The Cyber Security Threat

In our meeting with Senator Feinstein (D-CA), we spent a lot of time on the topic of US Intelligence (she is the chairman of the Senate Select Committee on Intelligence). The Senator is a firm believer that the US needs to be able to harness data from individual’s records (like cell phones) in order to stay ahead of possible terrorist attacks.  She is also very concerned with cyber security and the vulnerability of US global businesses. The Senator urged for shared responsibility around this topic and also stressed that we need to be very concerned with piracy and the known fact that business secrets are being stolen constantly by individuals in other countries, like China. 

No Campaign Funds = Reforms

My favorite meeting of the trip was with Representative Jim Cooper (D-TN-05). I have never heard such candidness from an elected official before. Ever. Representative Cooper admitted the system was broken, that many in Congress were dysfunctional and that the government shutdown was downright embarrassing.

He asked that we “not shoot the messenger” for admitting that he firmly believed that immigration and comprehensive tax policy would not be passed any time soon (we had heard otherwise from most every other member of Congress). His unique solution to this D.C. challenge was to recommend that we stop raising campaign funds for our members of Congress, specifically those of influence. He was adamant that this would change their behavior immediately. I happen to agree.

Shutdown = Hurts All of Us

While this government shutdown might continue for a few weeks, I’ll leave you with a “funny” segment I heard on the Rachel Maddow Show while flying back home from D.C. on October 3rd. Ms. Maddow called attention to Republican Texas Congressman Randy Neugebauer who berated a park ranger for doing his job, enforcing the shutdown of the World War II War Memorial.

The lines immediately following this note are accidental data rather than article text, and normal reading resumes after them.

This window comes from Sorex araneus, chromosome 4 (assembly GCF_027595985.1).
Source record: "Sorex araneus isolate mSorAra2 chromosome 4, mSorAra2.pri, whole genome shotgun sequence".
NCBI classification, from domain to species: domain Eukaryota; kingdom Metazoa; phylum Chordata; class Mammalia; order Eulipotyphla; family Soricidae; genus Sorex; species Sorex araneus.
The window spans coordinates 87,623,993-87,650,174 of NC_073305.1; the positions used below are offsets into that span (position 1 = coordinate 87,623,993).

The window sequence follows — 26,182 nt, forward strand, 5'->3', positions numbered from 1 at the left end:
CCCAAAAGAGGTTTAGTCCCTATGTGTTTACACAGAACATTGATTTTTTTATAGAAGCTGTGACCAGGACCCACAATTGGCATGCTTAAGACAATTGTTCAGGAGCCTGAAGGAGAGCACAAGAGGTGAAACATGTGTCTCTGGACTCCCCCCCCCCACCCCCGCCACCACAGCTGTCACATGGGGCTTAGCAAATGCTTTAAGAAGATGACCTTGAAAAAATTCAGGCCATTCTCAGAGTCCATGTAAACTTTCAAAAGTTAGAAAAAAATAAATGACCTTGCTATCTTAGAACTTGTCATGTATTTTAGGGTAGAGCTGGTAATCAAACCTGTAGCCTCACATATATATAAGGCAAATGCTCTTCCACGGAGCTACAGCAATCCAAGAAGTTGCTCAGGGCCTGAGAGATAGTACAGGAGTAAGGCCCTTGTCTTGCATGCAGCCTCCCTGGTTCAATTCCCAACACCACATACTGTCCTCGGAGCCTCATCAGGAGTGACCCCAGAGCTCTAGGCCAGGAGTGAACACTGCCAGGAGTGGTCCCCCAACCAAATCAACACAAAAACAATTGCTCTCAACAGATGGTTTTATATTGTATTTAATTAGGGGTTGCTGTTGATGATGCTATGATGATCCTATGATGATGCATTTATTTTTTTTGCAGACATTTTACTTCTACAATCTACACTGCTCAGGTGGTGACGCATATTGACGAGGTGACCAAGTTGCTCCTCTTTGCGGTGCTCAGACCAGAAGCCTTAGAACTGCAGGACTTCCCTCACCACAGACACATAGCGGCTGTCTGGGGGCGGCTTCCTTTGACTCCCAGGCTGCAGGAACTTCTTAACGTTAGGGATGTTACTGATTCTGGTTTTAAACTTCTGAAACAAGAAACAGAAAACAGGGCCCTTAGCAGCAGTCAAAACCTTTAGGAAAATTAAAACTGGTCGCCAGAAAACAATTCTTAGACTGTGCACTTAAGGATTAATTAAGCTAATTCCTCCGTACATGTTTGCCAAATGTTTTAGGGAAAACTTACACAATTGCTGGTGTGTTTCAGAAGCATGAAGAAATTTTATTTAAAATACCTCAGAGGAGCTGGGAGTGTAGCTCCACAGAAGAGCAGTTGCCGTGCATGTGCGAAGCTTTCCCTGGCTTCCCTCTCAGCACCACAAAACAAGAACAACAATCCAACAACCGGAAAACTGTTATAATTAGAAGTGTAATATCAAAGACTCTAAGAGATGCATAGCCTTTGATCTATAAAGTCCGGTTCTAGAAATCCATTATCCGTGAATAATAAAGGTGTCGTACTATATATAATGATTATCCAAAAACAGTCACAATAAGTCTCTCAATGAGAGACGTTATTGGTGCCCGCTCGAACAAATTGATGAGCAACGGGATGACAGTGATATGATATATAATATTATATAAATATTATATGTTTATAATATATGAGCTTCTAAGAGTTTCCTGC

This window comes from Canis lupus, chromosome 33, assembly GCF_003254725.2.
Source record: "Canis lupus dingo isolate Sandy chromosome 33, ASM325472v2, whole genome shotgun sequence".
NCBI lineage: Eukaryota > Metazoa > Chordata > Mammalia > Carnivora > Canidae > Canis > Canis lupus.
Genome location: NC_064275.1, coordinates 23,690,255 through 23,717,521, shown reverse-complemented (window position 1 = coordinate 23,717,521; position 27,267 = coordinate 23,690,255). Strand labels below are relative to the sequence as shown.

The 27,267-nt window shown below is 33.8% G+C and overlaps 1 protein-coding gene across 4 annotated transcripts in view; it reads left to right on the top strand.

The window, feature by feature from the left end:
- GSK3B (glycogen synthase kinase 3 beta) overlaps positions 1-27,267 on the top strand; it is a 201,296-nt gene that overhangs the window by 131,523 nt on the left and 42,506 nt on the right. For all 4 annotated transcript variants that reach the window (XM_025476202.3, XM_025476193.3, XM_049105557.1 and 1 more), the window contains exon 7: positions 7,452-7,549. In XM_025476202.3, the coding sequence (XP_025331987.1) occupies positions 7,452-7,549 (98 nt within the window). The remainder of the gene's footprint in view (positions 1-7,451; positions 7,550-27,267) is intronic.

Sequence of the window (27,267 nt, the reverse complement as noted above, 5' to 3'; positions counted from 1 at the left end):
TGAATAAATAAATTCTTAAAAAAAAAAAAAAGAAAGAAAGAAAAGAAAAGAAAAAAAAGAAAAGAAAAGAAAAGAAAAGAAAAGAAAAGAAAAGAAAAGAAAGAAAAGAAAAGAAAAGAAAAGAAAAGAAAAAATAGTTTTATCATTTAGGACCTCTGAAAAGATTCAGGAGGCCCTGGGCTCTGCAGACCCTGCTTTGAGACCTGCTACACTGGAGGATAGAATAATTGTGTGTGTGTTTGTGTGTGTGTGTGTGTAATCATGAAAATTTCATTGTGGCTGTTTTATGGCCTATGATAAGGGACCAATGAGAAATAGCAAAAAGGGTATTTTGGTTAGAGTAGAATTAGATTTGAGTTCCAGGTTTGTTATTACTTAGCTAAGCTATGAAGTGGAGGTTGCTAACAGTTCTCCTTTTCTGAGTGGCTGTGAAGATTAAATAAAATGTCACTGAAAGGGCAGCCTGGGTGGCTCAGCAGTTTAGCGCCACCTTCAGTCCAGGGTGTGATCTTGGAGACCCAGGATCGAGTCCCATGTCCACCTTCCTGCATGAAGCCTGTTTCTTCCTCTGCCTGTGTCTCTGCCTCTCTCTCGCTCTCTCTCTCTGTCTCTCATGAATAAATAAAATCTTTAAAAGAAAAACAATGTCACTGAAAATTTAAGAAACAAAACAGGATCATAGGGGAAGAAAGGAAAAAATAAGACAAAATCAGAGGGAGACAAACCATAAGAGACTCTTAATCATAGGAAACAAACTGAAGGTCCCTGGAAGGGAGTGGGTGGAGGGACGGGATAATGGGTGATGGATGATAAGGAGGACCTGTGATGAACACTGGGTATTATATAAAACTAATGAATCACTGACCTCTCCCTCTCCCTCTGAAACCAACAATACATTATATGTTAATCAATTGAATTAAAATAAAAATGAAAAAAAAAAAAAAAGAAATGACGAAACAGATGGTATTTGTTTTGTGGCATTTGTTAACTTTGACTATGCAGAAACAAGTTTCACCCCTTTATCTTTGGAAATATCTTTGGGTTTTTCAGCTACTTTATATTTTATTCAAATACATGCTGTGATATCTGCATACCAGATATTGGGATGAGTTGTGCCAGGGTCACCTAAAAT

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Start at minute 9:33 of the video to watch this particular segment.

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From The Rachel Maddow Show, October 3, 2013

Take Action

Once Congress reopens the government and resolves the debt ceiling crisis, they need to focus on meaningful immigration reform. (And I don’t care whether it’s comprehensive or piecemeal).  If you live in the USA, I urge you to write to or call your members of Congress, particularly in the House, to petition them to move forward on this important policy.  It’s the right thing to do for our economy and our workers.

Please join the discussion on this topic via the comment section of this blog.

[1] California Agricultural Statistics Review 2012-2013

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      Author's profile photo Former Member
      Former Member


      I was surprised to see that the Congressmen and women were having their meetings with you during the shut down; that is uplifting.

      I guess, they are still being paid, so they should be doing their jobs. Which sounds like would be a good idea in general :-).

      What are most of these members of congress, mayors and other dignitaries like? Generally friendly or aloof?

      Best, sounds like a great experience,